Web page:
By Rafiq Raji, PhD
Americans go to the polls today (8 November), most of them that is; some already cast their ballots in early voting. The campaigns ahead of the election have perhaps been the most vicious and uninspiring in recent American history. There is currently a wave of populism sweeping through some western democracies. From the anti-immigrant sentiment that underpinned the decision of Britons to leave the European Union to the growing clout of similarly inclined politicians in France and elsewhere, isolationist rhetoric is winning the day, posing a significant threat to years of progress on global multilateralism, inclusion and integration. Hillary Clinton and Donald Trump, the two leading American presidential candidates, are bipolar opposites, in the most extreme of ways. As wife to an American president, senator and then secretary of state, Mrs Clinton, the Democratic Party nominee, has contributed to the shaping of global geopolitics for much of the past two decades. Her main opponent, the Republican Mr Trump, a billionaire whose wealth derives from tapping the vanity of Americans, is not similarly experienced. But considering how he has broken almost every rule and convention in American politics and still emerged the Republican Party flagbearer, underestimating him was a huge mistake. But even as a potential Trump presidency is no longer farfetched, Mr Trump, an unashamed bully, would irrespective of the outcome of the election come to exemplify that ugly side of ‘Americanness’ for some time to come. Still, the election is Mrs Clinton’s to lose. But will she win?
Beware of closet Trumpistas
Mr Trump is racist, rude, and disrespectful of women. And he ran a very dirty campaign. Both sides did actually. But it could be argued that with Mrs Clinton’s vast political experience and clout, it would have been almost impossible for Mr Trump to gain an edge over her with a clean one. So to that extent, there is some sanity in his madness. And considering how almost just as much Americans who might vote for Mrs Clinton would do so for Mr Trump, his rhetoric, reprehensible as it is, clearly resonates with not a few of them. Yes, even the educated ones, who for fear of backlash may not voice their support in public and in polls by the media, but may gladly do so in the privacy of the voter polling booth: closet Trumpistas may account for more than the margin of error in the lead Mrs Clinton had in media polls.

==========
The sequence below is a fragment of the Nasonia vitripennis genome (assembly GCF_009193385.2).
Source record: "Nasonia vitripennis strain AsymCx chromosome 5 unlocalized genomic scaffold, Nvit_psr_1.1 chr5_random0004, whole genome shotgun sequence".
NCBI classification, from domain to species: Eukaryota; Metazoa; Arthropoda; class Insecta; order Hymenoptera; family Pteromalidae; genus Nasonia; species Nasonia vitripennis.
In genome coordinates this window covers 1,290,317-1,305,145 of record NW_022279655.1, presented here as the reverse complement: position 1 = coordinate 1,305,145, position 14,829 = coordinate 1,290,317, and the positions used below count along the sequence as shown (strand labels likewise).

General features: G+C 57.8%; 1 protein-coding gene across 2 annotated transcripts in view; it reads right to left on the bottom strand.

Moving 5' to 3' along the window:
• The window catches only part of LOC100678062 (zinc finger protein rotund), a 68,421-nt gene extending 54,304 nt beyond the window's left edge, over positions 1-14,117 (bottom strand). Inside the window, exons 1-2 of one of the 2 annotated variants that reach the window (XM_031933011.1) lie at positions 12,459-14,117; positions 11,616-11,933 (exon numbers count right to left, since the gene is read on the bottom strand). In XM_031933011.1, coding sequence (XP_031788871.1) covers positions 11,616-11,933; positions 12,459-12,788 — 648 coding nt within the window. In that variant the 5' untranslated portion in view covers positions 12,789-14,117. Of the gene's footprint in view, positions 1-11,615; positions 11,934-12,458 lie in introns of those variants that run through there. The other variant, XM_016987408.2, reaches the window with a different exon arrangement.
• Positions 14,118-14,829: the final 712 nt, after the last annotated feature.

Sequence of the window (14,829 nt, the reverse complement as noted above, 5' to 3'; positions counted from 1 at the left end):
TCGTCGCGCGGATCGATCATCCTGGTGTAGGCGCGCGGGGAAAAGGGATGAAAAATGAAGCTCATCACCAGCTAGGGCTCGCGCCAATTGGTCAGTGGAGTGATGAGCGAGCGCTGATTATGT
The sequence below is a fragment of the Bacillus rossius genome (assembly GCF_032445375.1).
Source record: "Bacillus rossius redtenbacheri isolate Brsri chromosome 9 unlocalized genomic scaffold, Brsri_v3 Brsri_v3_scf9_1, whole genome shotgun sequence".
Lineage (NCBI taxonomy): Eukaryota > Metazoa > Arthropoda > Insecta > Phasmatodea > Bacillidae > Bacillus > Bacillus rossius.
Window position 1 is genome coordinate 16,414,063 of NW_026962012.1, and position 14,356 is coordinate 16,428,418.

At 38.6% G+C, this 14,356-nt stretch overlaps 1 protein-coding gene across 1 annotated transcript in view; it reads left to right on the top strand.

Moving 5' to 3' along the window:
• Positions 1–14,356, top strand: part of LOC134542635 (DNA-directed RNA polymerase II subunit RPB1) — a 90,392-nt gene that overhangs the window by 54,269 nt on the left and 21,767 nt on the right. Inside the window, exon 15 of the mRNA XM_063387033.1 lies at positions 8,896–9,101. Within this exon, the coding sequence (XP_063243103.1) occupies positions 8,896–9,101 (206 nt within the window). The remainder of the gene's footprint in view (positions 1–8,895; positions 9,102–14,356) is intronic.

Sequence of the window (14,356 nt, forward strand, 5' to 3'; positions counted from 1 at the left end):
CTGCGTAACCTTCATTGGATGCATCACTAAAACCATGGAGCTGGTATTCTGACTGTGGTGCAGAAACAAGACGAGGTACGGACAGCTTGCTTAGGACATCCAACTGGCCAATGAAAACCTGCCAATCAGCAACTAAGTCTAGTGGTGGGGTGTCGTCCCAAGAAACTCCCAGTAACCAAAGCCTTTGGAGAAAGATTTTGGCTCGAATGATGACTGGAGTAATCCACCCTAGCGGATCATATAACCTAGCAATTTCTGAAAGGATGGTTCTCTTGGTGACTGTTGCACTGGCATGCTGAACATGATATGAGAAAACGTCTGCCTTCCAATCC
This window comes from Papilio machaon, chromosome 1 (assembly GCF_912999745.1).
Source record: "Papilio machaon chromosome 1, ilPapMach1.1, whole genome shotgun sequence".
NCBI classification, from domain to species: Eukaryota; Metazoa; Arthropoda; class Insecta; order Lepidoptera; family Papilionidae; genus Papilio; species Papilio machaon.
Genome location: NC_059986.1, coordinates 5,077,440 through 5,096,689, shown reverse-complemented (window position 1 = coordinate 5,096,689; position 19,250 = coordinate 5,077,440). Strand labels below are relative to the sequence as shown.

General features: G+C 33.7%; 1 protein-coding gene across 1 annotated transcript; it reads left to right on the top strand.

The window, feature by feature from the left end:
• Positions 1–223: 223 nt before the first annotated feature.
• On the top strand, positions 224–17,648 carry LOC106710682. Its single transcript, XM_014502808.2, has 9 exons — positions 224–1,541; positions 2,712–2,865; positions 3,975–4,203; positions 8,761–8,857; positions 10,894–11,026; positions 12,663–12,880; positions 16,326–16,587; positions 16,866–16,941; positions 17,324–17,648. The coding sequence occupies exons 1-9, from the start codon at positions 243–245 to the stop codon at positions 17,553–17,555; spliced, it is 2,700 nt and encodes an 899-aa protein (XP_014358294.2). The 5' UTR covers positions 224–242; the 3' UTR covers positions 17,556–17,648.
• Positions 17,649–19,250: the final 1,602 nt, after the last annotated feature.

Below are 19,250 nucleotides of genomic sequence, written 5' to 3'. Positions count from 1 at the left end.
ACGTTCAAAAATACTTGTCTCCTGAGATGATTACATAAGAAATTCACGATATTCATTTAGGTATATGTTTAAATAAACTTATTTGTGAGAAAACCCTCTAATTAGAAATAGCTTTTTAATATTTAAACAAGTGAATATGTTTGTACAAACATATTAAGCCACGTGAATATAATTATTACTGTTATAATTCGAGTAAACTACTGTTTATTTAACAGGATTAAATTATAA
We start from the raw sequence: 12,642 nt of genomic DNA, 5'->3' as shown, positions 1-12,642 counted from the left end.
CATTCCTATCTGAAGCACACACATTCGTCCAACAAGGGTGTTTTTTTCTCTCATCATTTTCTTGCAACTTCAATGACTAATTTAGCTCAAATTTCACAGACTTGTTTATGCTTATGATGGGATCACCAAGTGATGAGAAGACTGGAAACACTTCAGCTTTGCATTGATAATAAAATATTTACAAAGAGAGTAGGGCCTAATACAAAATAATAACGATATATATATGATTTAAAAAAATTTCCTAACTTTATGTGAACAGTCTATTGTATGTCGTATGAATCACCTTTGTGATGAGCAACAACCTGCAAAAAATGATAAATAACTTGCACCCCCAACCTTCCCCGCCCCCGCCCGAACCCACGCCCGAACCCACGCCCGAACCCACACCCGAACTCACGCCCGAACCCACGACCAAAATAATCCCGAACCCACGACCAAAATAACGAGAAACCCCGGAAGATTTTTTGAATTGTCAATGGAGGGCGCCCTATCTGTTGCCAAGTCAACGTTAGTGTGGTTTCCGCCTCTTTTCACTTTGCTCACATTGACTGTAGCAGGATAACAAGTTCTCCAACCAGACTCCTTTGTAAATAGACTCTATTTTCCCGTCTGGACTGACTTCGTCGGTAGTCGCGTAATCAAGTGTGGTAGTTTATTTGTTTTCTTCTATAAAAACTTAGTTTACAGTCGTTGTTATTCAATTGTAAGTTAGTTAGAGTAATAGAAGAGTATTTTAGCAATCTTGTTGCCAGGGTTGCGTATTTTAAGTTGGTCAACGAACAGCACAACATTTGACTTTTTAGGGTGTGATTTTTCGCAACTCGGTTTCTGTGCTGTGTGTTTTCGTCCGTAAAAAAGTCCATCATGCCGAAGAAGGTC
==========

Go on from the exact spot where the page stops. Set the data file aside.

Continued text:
Some hitherto undecided voters also pitched their tents in Mr Trump’s camp in the week to election day. That is, before the country’s Federal Bureau of Investigation (FBI) reckoned Mrs Clinton did not commit a crime after all by using a private email server during her tenure as secretary of state. After clearing Mrs Clinton of any wrongdoing initially, the FBI revealed about a week to the election that it was examining newly discovered emails on a third party’s computer. The revelation proved to be costly for the potential first female American president: angst was that her carelessness could have caused state secrets to be stolen or glimpsed by unauthorised parties. Although it is not all too clear how much of that support she has regained after the FBI clearance just two days to the vote, the renewed suspicions may not have mellowed quickly enough for her to regain lost ground. Regardless, concerns raised by some leading Republicans like House Speaker Paul Ryan about her inexcusable negligence – she had to have known her error – on the email issue are not entirely without merit: Mrs Clinton did put American national security at risk.
Which of them is best for Africa?
Mrs Clinton, definitely. The Democrats are typically pro-black and pro-Africa. About sixteen years ago, Mrs Clinton’s husband signed the ‘African Growth and Opportunity Act,’ a deliberate and well-considered legislation that has proved to be better for African trade than the European Union’s ‘Economic Partnership Agreements,’ say. Similar Africa-friendly policies – ‘Power Africa’ and ‘Young African Leaders Initiative’ – by outgoing President Barack Obama, another Democrat, would likely be continued and probably enhanced under Mrs Clinton. Mr Trump’s anti-immigrant stance on the other hand, is very unnerving to African greener pasture-seekers in America, whose remittances are a major source of support back home. Not that Republicans are generally averse to the best interests of Africans or African-Americans. For instance, George W. Bush, the 43rd American president, appointed exemplary African-Americans, Colin Powell and Condoleezza Rice, to the secretaryship of state, probably the most visible public office after the country’s presidency. Mr Trump is an unusual candidate, however. His barely veiled white supremacist rhetoric is hardly just that: fears are it might become policy should he get elected. Even so, there is a risk Mrs Clinton may be complacent about the continent: Africa was barely mentioned during the campaign, if at all.
Also published in my BusinessDay Nigeria newspaper back-page column (Tuesdays); http://www.businessdayonline.com/category/analysis/columnist/rafiq-raji/